The british are against a boycott of Israeli goods, according to a survey conducted for the JC by YouGov this week.
By a significant majority, they also feel that the imposition of sanctions would make no difference to Israeli policies towards the Palestinians. Although almost half the 1,859 adults surveyed believe that Israel is acting too harshly towards Palestinians on the West Bank and Gaza, the large percentage of “don’t knows” to the three questions indicates that many do not feel strongly about the issues.
Asked whether Britain should boycott goods from Israel in protest against Israeli policies towards Palestinians in the West Bank and Gaza, 29 per cent replied that it would be a good idea, 41 per cent were against, with 30 per cent saying “don’t know”.
Proponents of a boycott cite the effect of international sanctions against South Africa during the apartheid era.
But when YouGov asked how people thought Israel would react in a similar situation, just 14 per cent believed the Israelis would make more concessions to the Palestinians.
Another 14 per cent thought Israel would refuse to make further concessions but 48 per cent replied that sanctions would make no difference to Israel’s policies. One-quarter of those questioned said they did not know.
Forty-seven per cent of respondents felt that Israel was “acting far too harshly towards Palestinians”, more than double the number (22 per cent) who considered that “Israel is doing all it reasonably can to live in peace with Palestinians”.
However, despite the heavy media coverage of the Gaza conflict and anti-Israel reaction, 31 per cent replied “don’t know” when asked which view was closest to their own.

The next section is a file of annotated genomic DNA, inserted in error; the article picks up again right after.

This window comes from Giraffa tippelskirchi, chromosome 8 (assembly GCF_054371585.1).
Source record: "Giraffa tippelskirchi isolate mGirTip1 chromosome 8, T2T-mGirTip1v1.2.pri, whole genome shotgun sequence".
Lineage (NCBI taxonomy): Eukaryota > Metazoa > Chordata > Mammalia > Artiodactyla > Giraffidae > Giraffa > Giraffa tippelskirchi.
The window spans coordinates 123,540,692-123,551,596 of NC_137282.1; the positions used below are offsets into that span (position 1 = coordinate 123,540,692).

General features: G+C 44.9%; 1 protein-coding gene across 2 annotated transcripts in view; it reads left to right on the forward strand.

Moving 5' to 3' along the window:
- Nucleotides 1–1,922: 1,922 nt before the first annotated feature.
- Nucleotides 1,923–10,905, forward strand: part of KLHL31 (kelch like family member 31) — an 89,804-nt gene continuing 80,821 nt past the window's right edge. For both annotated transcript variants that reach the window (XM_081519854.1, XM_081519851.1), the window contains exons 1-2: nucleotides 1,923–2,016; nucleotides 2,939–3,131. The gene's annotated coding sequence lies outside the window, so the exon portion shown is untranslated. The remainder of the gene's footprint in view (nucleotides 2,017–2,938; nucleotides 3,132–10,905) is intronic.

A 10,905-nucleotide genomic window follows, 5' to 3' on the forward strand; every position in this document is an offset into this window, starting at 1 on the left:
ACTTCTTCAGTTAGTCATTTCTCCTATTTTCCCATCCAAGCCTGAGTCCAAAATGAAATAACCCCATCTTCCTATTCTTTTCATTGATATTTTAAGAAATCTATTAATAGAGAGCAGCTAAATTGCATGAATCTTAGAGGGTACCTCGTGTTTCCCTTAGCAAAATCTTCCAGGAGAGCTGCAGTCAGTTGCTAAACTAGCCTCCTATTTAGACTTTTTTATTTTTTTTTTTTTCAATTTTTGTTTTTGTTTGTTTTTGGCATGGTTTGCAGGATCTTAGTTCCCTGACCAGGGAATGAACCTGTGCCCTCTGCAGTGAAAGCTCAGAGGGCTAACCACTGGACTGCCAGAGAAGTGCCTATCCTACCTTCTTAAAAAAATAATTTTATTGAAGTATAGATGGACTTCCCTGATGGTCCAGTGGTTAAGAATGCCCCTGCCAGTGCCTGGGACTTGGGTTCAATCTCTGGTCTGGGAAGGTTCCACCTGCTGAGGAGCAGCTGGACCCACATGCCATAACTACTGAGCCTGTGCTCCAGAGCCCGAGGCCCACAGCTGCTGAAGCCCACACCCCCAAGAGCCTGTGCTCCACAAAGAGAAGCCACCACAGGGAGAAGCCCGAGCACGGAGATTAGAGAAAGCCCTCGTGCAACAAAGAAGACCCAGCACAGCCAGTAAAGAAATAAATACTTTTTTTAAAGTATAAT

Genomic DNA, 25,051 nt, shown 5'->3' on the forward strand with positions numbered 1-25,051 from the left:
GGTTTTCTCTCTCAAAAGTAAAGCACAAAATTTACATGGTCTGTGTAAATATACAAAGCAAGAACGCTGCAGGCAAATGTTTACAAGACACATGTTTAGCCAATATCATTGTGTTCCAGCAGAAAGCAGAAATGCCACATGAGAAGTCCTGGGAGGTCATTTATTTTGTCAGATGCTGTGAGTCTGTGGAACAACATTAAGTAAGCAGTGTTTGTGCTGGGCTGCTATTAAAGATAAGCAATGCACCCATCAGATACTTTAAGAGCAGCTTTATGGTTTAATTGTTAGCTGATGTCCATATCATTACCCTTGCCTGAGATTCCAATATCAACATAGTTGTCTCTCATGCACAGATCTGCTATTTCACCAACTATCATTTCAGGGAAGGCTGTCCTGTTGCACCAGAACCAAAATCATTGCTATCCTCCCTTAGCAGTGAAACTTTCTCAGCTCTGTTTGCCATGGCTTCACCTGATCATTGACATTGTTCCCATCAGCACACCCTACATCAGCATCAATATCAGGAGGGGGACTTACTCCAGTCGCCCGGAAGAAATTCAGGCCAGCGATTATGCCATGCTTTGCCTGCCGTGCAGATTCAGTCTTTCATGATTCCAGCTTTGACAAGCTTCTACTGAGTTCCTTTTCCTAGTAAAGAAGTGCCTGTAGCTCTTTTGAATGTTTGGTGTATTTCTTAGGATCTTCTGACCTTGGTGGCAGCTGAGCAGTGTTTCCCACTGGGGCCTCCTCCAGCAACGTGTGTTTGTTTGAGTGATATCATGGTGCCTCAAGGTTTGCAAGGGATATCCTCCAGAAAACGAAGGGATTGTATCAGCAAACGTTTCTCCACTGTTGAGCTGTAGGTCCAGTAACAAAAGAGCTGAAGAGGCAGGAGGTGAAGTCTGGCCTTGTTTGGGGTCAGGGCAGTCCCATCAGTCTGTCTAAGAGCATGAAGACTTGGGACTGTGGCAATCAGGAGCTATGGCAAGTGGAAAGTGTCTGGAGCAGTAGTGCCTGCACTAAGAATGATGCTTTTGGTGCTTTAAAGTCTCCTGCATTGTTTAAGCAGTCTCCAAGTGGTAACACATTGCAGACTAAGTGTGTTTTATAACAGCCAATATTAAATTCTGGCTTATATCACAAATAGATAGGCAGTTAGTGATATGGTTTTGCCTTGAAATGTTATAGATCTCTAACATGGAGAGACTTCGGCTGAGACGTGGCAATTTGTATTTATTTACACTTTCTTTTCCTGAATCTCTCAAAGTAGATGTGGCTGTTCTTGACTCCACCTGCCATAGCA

The high incidence of “don’t know” responses suggested to YouGov president Peter Kellner that “these are issues that a great many people do not feel strongly about.”
When questioning people about events which had been headline news, he would normally have expected a much lower number of “don’t knows” — in the region of five to 10 per cent.
Mr Kellner had also anticipated that more respondents would support the view that Israel had acted too harshly against the Palestinians. On this issue, the margin between opposing views was narrowest among Tory voters and widest among Liberal Democrats. There was an equal split between the sexes among those opposed to Israeli actions, but men were twice as likely to support the view that Israel was doing all it reasonably could to live peaceably with its neighbours.
On the question of a boycott, those who said they were likely to vote Conservative and who expressed a view were against the idea by a margin of five to two. Labour and Liberal Democrat supporters were more evenly divided with a slight majority among Lib-Dems in favour of a boycott. Mr Kellner added: “Even among those who think that Israel has acted too harshly, just 24 per cent think sanctions would work. Sixty-two per cent think either that sanctions would make no difference or that Israel would harden its line [in the event of their being applied].”
Despite the YouGov findings, talk of boycotts has continued to appear in a variety of different places.
Food writer and author Joanna Blythman, writing on the Guardian’s “Comment Is Free” website on Friday, called for a total boycott of Israeli produce. She wrote: “By refusing to buy Israeli produce, ethically-minded consumers can be part of the wider Boycott Israeli Goods campaign (BIG) and add to the international condemnation of Israel’s tactics in Palestine.”